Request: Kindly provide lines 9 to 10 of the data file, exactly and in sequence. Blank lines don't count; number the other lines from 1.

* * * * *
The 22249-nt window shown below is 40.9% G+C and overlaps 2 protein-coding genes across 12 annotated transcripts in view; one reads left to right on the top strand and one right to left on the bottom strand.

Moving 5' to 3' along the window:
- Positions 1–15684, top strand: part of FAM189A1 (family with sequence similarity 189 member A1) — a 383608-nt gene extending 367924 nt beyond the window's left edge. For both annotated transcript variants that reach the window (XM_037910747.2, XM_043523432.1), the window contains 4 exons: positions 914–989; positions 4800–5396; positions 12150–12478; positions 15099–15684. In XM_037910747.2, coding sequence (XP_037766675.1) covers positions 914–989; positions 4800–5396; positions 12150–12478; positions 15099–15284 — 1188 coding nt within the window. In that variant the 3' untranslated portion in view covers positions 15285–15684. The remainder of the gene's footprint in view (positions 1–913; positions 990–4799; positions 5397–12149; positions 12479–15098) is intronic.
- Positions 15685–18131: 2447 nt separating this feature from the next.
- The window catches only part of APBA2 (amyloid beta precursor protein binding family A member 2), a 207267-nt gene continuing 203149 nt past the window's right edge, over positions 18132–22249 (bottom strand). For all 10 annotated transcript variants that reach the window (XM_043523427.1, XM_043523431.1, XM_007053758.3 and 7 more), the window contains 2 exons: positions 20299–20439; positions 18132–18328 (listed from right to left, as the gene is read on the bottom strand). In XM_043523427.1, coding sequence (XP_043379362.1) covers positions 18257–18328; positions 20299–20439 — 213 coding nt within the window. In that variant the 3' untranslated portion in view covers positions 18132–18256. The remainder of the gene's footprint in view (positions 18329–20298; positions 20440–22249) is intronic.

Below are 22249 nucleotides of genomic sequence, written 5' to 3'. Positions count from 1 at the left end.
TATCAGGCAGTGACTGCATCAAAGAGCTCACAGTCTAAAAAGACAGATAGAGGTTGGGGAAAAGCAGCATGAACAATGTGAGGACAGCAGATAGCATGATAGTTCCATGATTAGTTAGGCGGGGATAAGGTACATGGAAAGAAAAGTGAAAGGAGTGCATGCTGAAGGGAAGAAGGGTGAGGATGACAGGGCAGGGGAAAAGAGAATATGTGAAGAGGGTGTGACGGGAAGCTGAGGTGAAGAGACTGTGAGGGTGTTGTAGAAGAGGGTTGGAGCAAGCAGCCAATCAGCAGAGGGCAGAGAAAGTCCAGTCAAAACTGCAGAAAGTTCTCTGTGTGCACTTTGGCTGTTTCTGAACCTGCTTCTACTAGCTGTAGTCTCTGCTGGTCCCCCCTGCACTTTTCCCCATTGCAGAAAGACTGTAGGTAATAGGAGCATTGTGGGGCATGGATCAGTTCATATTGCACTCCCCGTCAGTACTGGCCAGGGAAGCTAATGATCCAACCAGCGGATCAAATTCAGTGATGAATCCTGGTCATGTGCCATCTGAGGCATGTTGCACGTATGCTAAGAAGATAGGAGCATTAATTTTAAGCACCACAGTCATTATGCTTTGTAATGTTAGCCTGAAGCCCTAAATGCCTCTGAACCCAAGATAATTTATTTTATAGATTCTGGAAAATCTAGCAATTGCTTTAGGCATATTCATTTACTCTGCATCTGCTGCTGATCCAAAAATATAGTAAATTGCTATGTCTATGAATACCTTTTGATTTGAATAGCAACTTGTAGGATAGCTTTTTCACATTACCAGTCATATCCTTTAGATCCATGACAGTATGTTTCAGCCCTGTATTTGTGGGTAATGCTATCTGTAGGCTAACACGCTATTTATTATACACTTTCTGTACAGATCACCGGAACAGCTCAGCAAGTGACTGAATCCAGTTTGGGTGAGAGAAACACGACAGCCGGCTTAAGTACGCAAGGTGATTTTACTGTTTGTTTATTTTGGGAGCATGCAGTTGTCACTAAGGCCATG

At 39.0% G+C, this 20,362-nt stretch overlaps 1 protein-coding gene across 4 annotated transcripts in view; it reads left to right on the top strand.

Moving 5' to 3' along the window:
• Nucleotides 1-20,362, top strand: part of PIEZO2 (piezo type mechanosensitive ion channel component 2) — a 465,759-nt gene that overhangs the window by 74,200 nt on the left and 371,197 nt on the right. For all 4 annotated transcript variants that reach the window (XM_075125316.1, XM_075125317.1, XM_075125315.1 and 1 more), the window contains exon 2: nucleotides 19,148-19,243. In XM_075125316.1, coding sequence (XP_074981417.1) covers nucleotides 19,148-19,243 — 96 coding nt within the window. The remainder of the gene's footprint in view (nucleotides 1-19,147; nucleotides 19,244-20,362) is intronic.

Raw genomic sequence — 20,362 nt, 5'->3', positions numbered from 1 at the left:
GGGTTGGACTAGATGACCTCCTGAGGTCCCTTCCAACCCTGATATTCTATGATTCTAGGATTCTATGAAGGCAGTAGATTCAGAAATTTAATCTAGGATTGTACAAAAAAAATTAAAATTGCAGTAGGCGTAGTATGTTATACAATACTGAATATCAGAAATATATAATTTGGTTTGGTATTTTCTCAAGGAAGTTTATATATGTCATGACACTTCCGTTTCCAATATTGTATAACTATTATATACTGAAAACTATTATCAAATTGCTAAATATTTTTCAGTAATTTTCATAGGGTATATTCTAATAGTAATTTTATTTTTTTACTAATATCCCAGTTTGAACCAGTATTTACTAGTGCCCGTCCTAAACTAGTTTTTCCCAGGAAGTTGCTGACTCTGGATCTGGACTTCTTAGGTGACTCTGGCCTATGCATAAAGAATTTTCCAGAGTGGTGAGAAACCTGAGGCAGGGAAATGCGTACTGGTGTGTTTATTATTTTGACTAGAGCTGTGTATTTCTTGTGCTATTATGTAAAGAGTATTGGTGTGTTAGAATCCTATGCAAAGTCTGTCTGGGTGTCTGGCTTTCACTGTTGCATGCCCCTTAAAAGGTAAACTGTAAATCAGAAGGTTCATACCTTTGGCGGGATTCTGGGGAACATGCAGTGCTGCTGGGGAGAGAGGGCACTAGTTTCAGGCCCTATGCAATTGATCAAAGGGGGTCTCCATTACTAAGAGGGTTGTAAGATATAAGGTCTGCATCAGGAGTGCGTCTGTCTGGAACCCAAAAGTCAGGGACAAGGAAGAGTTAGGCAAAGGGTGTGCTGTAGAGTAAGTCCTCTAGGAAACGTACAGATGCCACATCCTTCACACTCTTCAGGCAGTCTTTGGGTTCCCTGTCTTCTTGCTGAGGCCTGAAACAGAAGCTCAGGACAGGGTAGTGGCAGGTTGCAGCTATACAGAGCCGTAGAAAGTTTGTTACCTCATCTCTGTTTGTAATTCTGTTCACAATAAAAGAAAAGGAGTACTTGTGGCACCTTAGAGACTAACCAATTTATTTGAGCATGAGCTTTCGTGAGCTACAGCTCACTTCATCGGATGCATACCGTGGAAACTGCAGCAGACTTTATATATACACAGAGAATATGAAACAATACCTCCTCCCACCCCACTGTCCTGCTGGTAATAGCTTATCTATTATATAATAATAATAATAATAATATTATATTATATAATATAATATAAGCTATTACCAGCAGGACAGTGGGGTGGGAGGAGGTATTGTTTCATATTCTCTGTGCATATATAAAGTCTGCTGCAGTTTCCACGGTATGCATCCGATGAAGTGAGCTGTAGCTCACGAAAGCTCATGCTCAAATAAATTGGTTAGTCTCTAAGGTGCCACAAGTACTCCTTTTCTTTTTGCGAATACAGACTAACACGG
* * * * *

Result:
Moving 5' to 3' along the window:
• Nucleotides 1-20,362, top strand: part of PIEZO2 (piezo type mechanosensitive ion channel component 2) — a 465,759-nt gene that overhangs the window by 74,200 nt on the left and 371,197 nt on the right. For all 4 annotated transcript variants that reach the window (XM_075125316.1, XM_075125317.1, XM_075125315.1 and 1 more), the window contains exon 2: nucleotides 19,148-19,243. In XM_075125316.1, coding sequence (XP_074981417.1) covers nucleotides 19,148-19,243 — 96 coding nt within the window. The remainder of the gene's footprint in view (nucleotides 1-19,147; nucleotides 19,244-20,362) is intronic.